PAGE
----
US Economic Development Committee Info
US Economic Development Committee Info
In order for America to succeed in the 21st century, our students must receive a well-rounded education that includes high-quality language learning. While the rest of the world is becoming increasingly multilingual, the US is lagging behind. As we move to reform education in this country, the US must continue to learn from the best practices of other countries in order to deliver a world-class education that prepares American graduates to be linguistically literate and culturally competent.
Language Learning in the 21st Century
March 29, 2011
“Business may be global but markets are multi-local. And that type of cross-border understanding and cooperation needs to start in K-12″ – Alfred Mockett, CED Trustee ”
As US Secretary of Education Arne Duncan has stated, “We must improve language learning and international education at all levels if our nation is to continue to lead in the global economy; to help bring security and stability to the world; and to build stronger and more productive ties with our neighbors.”
Yet the latest enrollment figures indicate that in 2007-08 only 18.5% of students in U.S. public schools K-12 were enrolled in a language class.
As students learn a new language and culture, they develop insight into their own language and culture, thus providing them with a deeper understanding of how language works and how cultures reflect the perspectives, practices, and products of the people who speak that language.
Language learning becomes even more purposeful for students when they see the application beyond the classroom. With today’s communication technologies, language classrooms can bring the world to the students, as teachers provide opportunities for students to use the language beyond the confines of their classroom walls.
By learning other languages, students develop respect and openness to those whose culture, religion, and views on the world may be different. Language students are able to interact with students from the target language in order to discuss issues and reach solutions.
Recommendation 1: Set foreign language enrollment and education standards to make American students competitive with students from other nations.
In France, public school students often receive as much as six years of foreign language instruction compared to the two years received by most American public school students who actually study a foreign language (“France calls,” 2009).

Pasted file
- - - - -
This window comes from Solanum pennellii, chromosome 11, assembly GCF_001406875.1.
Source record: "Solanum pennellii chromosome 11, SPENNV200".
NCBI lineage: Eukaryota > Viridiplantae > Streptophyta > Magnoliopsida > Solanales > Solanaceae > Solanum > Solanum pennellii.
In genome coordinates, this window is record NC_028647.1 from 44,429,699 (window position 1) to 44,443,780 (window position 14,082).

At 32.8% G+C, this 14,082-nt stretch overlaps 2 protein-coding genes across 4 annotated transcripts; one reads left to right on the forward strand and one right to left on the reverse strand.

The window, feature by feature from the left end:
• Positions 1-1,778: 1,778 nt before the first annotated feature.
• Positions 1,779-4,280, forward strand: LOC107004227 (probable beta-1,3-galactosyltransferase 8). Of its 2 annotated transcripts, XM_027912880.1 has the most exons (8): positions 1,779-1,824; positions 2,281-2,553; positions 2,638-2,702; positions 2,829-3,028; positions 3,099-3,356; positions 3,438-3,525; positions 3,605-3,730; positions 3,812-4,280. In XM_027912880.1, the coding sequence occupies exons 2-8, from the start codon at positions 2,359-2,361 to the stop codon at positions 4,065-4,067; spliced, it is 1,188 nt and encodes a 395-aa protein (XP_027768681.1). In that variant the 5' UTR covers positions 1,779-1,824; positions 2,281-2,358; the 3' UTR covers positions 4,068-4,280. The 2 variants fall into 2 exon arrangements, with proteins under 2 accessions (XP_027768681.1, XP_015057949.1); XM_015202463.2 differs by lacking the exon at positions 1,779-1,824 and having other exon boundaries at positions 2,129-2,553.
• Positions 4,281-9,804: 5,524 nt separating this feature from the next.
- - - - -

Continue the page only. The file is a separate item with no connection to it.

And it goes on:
Very few students are actually studying a specific foreign language (as opposed to courses such as “Exploratory Foreign Languages”) in the elementary grades. Under Secretary Martha Kanter assured that the U.S. Department of Education realizes “that international education cannot be seen as an “add-on” or an “extra” […] in K-12” education (U.S. Department of Education, 2010a). To avoid being an add-on, foreign language education must begin early, and be integrated into all levels of K-12 learning. Only by doing this can students master the proficiency skills to achieve the first goal of making American students competitive with international students.
Approximately one-third of seventh to twelfth grade students study a foreign language and fewer than one- in-ten college students enroll in a foreign language class.2
Introductory language courses continue to dominate enrollments. Spanish, the most commonly studied foreign language, accounts for nearly 70 percent of enrollments in secondary schools and just over 50 percent of enrollments in institutions of higher education.3 Few students study the less-commonly taught “critical languages” that are crucial to national security, such as Arabic, Chinese, Hindi, Japanese, Korean, Persian/Farsi, Russian, and Turkish. While Arabic is attracting an increasing number of students, it still accounts for just 0.8 percent of foreign-language enrollments in American post-secondary institutions.4
CED recommends that international content be taught across the curriculum and at all levels of learning, to expand American students’ knowledge of other countries and cultures.
CED recommends expanding the training pipeline at every level of education to address the paucity of Americans fluent in foreign languages, especially critical, less- commonly taught languages such as Arabic, Chinese, Hindi, Japanese, Korean, Persian/ Farsi, Russian, and Turkish.
- 80% of students in Europe speak at least two languages.
- Of the over 55 million students in U.S. public schools, only 50,000 students study Mandarin Chinese – a language spoken by over 1 billion people worldwide.
- Only 14% of U.S. students consider themselves bilingual.